5 reason Andy Pettitte will have a great year in 2012

Andy Pettitte’s “un-retirement” has caused much consternation, and not just among certain other pitchers who were, until recently, struggling for a starting rotation spot.  Just think of the other teams in the American League East – against all of whom Pettitte holds winning records.  He was dominant versus the Rays (16-6), Red Sox (18-10), and Blue Jays (21-12).   Against the Orioles he was downright oppressive, going 27-6 (.818 winning percentage).

Boston Manager Bobby Valentine even took a break from banning things in the Red Sox dugout to feign a chuckle at the prospect of Pettitte’s return.  “I don’t think he’s coming back to where he was,” Valentine quipped to the Boston Herald, before slowly extending his pinky-finger to touch the side of his mouth. Copping his best Dr. Evil voice, he continued “Call it a hunch.”    Valentine then announced that he was banning hand-sanitizer in the dugouts, because it too contains alcohol.  Not realizing the mic was still live on his radio show, Terry Francona said “I wish I’d thought of that”.

Indeed Valentine and the rest have good cause for concern.  As Bob Ryan, the famed Boston Globe columnist noted Globe 10.0, “It’s not like he quit because he couldn’t pitch anymore.”  He finished 2010 with an 11-3 record, selection to the American League All -Star team, and a 3.28 ERA.  He accomplished this with nagging elbow pain throughout the season, and a stint on injured reserve owing to a groin pull.  I’m no doctor, but a year’s worth of rest can only help.

In 227.2 innings versus the Red Sox, Pettitte tallied 181 strikeouts (his second-best versus any AL East team) and maintained a career 3.91 ERA.  In 1999, he pitched seven and one-third innings in game four of the ALCS, giving up only two runs in a 9-2 Yankees victory.  He went 1-0 in two starts versus the Red Sox in the 2003 ALCS, compiling a 4.63 ERA, and cause or coincidence, he had been shipped off to the Astros in 2004 and thus was not on that Yankee squad that blew a three game ALCS lead.

The Tampa Bay Rays have had similar difficulties with Pettitte.  Historically, they’ve gone 280/374/591 against him (they have difficulties versus left-handed pitching in general) and he’s collected 144 strikeouts in 177.1 innings, while giving up only 10 home runs.

At age 39 (he turns 40 in June), Pettitte has already defied the odds. He’s been pitching for 16 years and has never exceeded a 4.54 ERA (2008 season), never fallen below a strikeout percentage of 13.8 percent (2000 season) and holds a career winning percentage of .635.  He has consistently pitched at just-below or just-above the American League ERA average and he holds more postseason wins (19) than any other pitcher in Major League Baseball history.  His career ERA + is an impressive 117 and his 1.36 WHIP betrays a blue-collar persistence.  All of which leads me to the following prognostications for 2012.  My methodology is an eclectic mix of saber metric research, hours of Pitch F/X analysis, and careful attention to the particular forms that the mud in my Greek coffee takes when I turn the demitasse over onto the saucer.  Here they are:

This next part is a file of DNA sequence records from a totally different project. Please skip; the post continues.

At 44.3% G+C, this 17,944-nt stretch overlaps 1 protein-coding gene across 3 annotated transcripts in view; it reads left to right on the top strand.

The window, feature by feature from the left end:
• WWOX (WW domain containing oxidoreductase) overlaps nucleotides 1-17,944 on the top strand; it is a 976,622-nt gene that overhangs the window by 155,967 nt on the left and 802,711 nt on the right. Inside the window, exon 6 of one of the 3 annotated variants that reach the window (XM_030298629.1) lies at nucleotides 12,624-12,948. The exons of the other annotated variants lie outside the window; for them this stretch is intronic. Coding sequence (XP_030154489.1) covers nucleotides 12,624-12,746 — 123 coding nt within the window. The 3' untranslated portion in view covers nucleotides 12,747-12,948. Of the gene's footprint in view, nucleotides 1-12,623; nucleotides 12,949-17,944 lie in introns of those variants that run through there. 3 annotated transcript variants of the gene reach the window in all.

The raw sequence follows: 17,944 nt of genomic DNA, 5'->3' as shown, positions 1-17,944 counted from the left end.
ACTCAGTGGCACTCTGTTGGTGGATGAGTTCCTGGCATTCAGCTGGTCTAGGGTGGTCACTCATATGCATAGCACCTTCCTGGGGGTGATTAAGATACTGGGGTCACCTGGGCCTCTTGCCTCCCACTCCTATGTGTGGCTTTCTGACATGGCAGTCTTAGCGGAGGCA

Five Reasons Andy Pettitte will have a great 2012

  1. One-Year Sabbatical Helps Andy Pettitte Heal:  A quick perusal of Pitch F/X data shows that as late as 2010, Pettitte has retained his fastball velocity remarkably well.  Russell Martin who caught Pettitte’s March 20th bullpen session labeled it “as good a bullpen as I’ve caught all spring from anyone …” to Chad Jennings of the Evening News.  Martin went on to note that Pettitte’s pitch execution was excellent. He finished 2010 at 11-3 with a 3.28 ERA.  Bob Ryan’s commentary notwithstanding, he did have some off-the-field challenges to deal with, namely the prosecution of his former teammate and friend Roger Clemmons, but with that out of the way, the data points to a strong showing in 2012. 
  2. Andy Pettitte compensates for the effects of age by balancing his pitch selection:  He can throw five different pitches though Pitch F/X data reveals no discernible correlation between pitch balance and ERA.  In 2007, he threw four pitches with moderate consistency – his fastball, cutter, curveball, and change up percentages were 53, 16.8, 12.5 and 12 respectively.  He finished the year with a 4.05 ERA.  In 2010, he relied on his fastball, two-seam fastball, cutter and curveball respectively 41.4, 15.7, 20.2 and 14.9 percent of the time.  All fastballs (including the two-seam) accounted for nearly 60 percent of his pitch selection, and yet he maintained a 3.28 ERA, his lowest since he was with the Astros (versus the weak NL Central). But Pitch F/X does reveal that Pettitte is consistently inconsistent with regard to pitch selection.  For a batter, success hinges on timing, whereas for a pitcher, it hinges on disrupting that timing.  Nothing disrupts timing like inconsistency.